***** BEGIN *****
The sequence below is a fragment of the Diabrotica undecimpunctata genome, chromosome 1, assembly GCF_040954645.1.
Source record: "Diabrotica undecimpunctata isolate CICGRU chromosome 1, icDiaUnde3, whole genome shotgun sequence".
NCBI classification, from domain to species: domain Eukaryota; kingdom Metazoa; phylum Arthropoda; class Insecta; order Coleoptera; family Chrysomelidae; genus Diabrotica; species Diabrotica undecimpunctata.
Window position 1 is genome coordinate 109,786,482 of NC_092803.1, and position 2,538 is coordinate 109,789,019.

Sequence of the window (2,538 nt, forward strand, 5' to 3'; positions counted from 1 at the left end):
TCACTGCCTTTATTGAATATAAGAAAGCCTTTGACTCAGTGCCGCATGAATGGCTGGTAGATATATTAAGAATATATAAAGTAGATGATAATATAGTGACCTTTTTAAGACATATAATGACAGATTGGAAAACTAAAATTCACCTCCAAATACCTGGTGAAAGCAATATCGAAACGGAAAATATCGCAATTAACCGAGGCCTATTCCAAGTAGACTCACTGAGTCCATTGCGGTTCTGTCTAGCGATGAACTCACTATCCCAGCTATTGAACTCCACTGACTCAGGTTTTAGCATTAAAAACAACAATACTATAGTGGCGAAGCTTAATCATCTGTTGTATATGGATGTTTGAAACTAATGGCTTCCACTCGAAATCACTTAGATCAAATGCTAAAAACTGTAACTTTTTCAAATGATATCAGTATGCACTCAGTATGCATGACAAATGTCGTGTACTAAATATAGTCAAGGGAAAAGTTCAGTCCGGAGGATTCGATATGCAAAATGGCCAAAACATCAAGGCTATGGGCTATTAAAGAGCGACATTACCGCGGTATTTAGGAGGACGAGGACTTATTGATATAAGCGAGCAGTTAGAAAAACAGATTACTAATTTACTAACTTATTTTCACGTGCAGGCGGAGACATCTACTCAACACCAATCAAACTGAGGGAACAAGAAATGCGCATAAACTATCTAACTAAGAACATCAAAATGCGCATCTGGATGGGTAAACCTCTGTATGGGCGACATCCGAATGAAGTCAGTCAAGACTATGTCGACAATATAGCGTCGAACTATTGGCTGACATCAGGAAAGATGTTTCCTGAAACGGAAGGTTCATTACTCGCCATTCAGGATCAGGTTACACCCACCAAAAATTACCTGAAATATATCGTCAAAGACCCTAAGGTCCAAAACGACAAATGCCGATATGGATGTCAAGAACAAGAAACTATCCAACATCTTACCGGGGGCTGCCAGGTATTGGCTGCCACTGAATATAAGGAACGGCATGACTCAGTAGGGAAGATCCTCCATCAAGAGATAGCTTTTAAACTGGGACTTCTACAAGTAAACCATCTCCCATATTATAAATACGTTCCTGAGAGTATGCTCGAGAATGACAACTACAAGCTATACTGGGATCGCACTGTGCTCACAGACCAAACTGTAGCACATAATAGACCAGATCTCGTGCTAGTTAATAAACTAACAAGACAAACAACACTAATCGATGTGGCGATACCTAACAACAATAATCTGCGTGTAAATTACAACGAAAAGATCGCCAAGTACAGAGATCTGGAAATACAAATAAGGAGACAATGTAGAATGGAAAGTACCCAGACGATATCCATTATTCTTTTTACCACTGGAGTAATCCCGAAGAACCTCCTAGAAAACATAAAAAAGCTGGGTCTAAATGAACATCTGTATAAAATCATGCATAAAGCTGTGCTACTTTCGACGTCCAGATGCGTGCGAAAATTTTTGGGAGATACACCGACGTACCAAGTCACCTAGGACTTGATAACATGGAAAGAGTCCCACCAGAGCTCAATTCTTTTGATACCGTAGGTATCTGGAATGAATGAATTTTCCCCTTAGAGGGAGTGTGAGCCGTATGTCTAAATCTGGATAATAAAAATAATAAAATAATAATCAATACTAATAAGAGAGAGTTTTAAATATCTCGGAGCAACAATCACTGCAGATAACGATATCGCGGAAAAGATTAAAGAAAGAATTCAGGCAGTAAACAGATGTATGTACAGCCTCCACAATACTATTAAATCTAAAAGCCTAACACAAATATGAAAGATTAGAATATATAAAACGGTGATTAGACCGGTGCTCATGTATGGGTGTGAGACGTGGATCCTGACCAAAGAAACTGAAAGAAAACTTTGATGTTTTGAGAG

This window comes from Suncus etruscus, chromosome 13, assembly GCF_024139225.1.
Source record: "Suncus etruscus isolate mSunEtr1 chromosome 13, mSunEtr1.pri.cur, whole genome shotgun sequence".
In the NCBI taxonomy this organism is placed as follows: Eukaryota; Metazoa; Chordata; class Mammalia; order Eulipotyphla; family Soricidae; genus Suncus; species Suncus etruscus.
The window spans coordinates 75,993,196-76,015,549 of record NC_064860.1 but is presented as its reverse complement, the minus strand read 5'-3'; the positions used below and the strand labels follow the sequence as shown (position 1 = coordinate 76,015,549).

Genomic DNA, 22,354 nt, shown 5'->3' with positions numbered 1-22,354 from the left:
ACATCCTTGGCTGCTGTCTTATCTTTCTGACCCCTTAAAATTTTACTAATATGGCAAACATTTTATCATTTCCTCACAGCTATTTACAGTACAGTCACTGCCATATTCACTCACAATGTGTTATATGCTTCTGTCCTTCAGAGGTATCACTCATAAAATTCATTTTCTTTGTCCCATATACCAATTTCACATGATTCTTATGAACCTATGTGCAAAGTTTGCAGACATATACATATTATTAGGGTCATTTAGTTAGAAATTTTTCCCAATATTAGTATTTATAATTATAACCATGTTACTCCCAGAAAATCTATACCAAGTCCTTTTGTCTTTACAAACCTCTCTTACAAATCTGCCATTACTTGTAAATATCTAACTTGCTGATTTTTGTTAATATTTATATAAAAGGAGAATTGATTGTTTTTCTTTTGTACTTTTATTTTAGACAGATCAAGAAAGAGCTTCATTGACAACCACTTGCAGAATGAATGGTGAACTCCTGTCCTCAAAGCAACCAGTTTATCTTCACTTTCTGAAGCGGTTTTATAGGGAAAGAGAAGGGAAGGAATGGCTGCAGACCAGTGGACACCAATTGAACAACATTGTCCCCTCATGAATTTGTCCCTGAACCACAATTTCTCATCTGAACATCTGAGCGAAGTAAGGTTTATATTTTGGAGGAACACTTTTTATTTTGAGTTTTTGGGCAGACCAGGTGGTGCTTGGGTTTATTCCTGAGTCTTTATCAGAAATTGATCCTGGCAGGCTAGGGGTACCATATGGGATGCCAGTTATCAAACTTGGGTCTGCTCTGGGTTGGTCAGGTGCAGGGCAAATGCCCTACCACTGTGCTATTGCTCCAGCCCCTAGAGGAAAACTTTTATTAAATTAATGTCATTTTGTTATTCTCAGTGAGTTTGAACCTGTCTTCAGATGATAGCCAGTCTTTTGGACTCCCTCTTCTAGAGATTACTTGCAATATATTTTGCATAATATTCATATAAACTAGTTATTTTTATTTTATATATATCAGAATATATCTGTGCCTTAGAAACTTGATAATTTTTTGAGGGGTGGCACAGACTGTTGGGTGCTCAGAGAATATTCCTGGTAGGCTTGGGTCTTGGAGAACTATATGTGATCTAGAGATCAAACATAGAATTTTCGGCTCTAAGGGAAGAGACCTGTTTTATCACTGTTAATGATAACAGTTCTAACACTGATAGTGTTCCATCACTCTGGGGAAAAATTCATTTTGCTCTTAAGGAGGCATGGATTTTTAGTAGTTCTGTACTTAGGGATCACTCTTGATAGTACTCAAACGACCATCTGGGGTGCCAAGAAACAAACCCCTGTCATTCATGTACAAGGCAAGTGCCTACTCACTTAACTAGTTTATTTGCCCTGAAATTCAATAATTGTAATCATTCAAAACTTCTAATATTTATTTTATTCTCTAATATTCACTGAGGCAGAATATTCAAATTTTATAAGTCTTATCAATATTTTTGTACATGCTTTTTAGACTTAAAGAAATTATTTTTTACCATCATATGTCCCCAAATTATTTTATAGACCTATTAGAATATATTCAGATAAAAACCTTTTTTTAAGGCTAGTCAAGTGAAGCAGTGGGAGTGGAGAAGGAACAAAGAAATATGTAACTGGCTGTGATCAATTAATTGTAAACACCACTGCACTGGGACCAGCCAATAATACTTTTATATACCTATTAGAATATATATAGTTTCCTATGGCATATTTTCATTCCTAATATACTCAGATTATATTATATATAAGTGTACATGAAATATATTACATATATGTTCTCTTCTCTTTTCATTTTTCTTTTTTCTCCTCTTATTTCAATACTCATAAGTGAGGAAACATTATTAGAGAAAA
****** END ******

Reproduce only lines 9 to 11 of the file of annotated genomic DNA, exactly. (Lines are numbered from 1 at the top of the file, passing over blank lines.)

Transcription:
In the NCBI taxonomy this organism is placed as follows: Eukaryota; Metazoa; Chordata; class Mammalia; order Eulipotyphla; family Soricidae; genus Suncus; species Suncus etruscus.
The window spans coordinates 75,993,196-76,015,549 of record NC_064860.1 but is presented as its reverse complement, the minus strand read 5'-3'; the positions used below and the strand labels follow the sequence as shown (position 1 = coordinate 76,015,549).

Genomic DNA, 22,354 nt, shown 5'->3' with positions numbered 1-22,354 from the left: